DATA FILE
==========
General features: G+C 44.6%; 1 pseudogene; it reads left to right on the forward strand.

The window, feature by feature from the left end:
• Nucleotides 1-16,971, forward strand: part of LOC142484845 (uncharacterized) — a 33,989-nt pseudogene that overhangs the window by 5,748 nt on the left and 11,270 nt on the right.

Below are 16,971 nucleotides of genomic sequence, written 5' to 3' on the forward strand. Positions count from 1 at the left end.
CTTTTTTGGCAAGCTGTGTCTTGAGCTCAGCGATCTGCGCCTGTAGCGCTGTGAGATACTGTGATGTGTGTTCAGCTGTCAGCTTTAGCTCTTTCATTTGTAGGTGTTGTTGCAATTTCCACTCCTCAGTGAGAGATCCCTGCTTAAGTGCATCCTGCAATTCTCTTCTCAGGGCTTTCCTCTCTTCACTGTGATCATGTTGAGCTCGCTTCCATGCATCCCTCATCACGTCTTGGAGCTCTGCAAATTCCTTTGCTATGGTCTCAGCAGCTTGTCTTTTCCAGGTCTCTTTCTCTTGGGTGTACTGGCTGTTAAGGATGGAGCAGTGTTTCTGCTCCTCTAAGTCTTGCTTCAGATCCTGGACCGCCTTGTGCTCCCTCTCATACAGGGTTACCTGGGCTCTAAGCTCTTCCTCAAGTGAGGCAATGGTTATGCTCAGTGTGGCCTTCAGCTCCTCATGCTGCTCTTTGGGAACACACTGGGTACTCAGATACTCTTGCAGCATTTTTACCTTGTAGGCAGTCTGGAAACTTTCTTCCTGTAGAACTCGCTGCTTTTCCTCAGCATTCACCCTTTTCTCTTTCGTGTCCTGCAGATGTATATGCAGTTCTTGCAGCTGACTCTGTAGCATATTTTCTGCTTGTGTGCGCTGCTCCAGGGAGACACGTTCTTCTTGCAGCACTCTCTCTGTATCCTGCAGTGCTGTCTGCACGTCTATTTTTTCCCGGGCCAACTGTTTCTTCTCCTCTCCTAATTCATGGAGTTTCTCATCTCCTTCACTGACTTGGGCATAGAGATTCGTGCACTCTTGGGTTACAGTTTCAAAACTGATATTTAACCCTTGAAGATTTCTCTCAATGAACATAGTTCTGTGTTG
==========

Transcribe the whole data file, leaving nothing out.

General features: G+C 44.6%; 1 pseudogene; it reads left to right on the forward strand.

The window, feature by feature from the left end:
• Nucleotides 1-16,971, forward strand: part of LOC142484845 (uncharacterized) — a 33,989-nt pseudogene that overhangs the window by 5,748 nt on the left and 11,270 nt on the right.

Below are 16,971 nucleotides of genomic sequence, written 5' to 3' on the forward strand. Positions count from 1 at the left end.
CTTTTTTGGCAAGCTGTGTCTTGAGCTCAGCGATCTGCGCCTGTAGCGCTGTGAGATACTGTGATGTGTGTTCAGCTGTCAGCTTTAGCTCTTTCATTTGTAGGTGTTGTTGCAATTTCCACTCCTCAGTGAGAGATCCCTGCTTAAGTGCATCCTGCAATTCTCTTCTCAGGGCTTTCCTCTCTTCACTGTGATCATGTTGAGCTCGCTTCCATGCATCCCTCATCACGTCTTGGAGCTCTGCAAATTCCTTTGCTATGGTCTCAGCAGCTTGTCTTTTCCAGGTCTCTTTCTCTTGGGTGTACTGGCTGTTAAGGATGGAGCAGTGTTTCTGCTCCTCTAAGTCTTGCTTCAGATCCTGGACCGCCTTGTGCTCCCTCTCATACAGGGTTACCTGGGCTCTAAGCTCTTCCTCAAGTGAGGCAATGGTTATGCTCAGTGTGGCCTTCAGCTCCTCATGCTGCTCTTTGGGAACACACTGGGTACTCAGATACTCTTGCAGCATTTTTACCTTGTAGGCAGTCTGGAAACTTTCTTCCTGTAGAACTCGCTGCTTTTCCTCAGCATTCACCCTTTTCTCTTTCGTGTCCTGCAGATGTATATGCAGTTCTTGCAGCTGACTCTGTAGCATATTTTCTGCTTGTGTGCGCTGCTCCAGGGAGACACGTTCTTCTTGCAGCACTCTCTCTGTATCCTGCAGTGCTGTCTGCACGTCTATTTTTTCCCGGGCCAACTGTTTCTTCTCCTCTCCTAATTCATGGAGTTTCTCATCTCCTTCACTGACTTGGGCATAGAGATTCGTGCACTCTTGGGTTACAGTTTCAAAACTGATATTTAACCCTTGAAGATTTCTCTCAATGAACATAGTTCTGTGTTG